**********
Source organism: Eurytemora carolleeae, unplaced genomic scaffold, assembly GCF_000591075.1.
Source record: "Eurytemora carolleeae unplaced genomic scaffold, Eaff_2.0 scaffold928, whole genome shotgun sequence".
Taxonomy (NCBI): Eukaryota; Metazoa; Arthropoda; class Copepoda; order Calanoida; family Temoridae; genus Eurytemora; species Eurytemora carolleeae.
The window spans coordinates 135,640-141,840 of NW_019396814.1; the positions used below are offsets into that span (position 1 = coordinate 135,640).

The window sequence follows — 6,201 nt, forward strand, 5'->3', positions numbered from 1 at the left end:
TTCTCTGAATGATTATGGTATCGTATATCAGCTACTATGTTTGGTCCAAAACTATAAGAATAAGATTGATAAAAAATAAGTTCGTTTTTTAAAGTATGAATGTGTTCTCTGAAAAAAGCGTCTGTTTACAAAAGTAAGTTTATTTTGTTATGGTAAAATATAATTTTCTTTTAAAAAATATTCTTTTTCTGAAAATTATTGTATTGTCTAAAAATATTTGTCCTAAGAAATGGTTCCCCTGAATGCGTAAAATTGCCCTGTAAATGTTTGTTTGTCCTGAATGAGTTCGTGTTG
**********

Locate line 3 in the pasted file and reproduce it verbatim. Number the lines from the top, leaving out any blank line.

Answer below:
Taxonomy (NCBI): Eukaryota; Metazoa; Arthropoda; class Copepoda; order Calanoida; family Temoridae; genus Eurytemora; species Eurytemora carolleeae.